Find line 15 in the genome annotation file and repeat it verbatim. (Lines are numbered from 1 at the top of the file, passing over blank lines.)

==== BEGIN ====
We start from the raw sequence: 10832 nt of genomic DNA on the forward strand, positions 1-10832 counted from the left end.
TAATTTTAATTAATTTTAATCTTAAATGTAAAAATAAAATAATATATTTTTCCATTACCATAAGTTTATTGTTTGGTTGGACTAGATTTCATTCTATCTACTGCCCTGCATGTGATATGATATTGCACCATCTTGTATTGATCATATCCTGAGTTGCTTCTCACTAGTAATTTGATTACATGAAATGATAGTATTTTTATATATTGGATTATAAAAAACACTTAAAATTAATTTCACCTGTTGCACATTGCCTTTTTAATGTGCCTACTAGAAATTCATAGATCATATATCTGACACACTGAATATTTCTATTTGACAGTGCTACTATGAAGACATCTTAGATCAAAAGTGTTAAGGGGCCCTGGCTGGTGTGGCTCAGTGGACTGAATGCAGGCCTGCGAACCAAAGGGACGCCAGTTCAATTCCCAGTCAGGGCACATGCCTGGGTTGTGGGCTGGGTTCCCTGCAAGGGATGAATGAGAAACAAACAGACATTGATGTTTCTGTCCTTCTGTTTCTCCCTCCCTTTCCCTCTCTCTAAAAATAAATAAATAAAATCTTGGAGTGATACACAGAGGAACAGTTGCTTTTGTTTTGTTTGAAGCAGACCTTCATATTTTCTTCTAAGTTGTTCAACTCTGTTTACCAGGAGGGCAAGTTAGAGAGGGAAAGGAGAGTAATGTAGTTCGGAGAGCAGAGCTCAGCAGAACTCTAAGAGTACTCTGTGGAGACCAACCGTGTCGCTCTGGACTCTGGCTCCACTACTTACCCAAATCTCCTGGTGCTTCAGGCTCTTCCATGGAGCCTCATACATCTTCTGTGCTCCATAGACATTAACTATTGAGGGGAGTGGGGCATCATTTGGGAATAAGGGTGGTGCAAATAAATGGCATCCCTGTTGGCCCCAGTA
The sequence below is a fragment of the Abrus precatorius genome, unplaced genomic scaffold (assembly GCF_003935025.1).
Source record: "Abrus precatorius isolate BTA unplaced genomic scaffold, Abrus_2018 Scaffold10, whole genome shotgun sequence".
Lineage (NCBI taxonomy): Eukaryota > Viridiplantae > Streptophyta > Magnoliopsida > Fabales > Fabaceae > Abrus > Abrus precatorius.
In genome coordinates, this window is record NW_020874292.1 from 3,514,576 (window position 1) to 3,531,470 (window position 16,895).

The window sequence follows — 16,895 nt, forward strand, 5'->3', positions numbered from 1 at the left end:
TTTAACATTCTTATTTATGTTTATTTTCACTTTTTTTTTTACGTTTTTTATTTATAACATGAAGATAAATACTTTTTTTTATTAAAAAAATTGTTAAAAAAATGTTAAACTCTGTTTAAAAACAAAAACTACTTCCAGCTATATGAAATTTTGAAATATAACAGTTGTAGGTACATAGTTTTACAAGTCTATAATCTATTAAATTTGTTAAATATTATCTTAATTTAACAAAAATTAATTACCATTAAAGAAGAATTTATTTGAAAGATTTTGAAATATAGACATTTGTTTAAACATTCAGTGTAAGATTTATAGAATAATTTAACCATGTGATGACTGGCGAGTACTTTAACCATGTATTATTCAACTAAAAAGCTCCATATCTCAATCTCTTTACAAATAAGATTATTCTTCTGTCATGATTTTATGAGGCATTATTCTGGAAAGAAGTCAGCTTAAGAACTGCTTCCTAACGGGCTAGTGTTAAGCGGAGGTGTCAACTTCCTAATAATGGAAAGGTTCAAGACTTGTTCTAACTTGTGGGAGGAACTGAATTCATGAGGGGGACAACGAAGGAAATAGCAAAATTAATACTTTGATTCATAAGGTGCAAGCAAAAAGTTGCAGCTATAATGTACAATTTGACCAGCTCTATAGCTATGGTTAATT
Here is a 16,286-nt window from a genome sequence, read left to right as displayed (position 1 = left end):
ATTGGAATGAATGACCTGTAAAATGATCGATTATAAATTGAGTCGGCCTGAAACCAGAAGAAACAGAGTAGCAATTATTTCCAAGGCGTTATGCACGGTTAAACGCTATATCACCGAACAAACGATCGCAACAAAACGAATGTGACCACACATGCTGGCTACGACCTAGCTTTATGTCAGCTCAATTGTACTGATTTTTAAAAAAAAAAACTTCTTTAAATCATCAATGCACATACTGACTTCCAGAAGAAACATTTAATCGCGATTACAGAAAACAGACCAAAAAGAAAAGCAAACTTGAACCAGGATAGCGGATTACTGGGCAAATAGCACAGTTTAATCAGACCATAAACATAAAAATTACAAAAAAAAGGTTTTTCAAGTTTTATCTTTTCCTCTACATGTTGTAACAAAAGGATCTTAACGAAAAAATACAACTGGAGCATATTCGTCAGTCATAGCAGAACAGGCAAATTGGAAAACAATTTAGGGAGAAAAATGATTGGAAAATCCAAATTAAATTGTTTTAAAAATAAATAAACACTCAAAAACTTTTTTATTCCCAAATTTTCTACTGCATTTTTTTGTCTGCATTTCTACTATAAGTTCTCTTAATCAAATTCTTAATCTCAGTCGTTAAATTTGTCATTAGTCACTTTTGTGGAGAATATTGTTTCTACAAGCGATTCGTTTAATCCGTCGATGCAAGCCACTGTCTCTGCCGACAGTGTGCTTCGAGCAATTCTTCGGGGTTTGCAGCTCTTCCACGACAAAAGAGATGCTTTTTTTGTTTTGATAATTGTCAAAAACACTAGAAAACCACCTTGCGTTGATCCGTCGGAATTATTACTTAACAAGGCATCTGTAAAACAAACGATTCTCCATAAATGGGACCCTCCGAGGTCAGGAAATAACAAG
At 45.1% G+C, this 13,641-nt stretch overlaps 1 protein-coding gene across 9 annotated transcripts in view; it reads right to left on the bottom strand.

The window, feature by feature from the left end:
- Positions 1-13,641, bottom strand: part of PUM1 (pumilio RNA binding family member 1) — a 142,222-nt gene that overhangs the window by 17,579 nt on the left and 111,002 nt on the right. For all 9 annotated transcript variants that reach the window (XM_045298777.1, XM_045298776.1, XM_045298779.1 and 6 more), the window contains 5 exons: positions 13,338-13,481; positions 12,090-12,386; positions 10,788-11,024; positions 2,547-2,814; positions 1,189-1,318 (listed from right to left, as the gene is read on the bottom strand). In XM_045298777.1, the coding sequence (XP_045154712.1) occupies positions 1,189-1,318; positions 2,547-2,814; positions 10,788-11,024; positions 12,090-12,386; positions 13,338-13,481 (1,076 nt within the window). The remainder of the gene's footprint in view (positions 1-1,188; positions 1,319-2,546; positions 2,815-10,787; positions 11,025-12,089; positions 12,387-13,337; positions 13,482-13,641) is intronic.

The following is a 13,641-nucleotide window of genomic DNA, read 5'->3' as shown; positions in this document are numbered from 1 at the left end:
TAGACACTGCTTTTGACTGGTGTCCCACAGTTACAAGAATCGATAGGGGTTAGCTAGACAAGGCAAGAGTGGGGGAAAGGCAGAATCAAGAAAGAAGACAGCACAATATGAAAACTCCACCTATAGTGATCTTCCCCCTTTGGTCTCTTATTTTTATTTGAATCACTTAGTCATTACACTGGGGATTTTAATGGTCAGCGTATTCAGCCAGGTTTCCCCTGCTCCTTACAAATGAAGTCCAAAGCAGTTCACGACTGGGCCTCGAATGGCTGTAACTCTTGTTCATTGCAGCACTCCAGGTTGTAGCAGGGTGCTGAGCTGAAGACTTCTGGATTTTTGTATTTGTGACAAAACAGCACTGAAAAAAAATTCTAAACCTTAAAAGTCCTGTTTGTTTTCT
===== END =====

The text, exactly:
TAGACACTGCTTTTGACTGGTGTCCCACAGTTACAAGAATCGATAGGGGTTAGCTAGACAAGGCAAGAGTGGGGGAAAGGCAGAATCAAGAAAGAAGACAGCACAATATGAAAACTCCACCTATAGTGATCTTCCCCCTTTGGTCTCTTATTTTTATTTGAATCACTTAGTCATTACACTGGGGATTTTAATGGTCAGCGTATTCAGCCAGGTTTCCCCTGCTCCTTACAAATGAAGTCCAAAGCAGTTCACGACTGGGCCTCGAATGGCTGTAACTCTTGTTCATTGCAGCACTCCAGGTTGTAGCAGGGTGCTGAGCTGAAGACTTCTGGATTTTTGTATTTGTGACAAAACAGCACTGAAAAAAAATTCTAAACCTTAAAAGTCCTGTTTGTTTTCT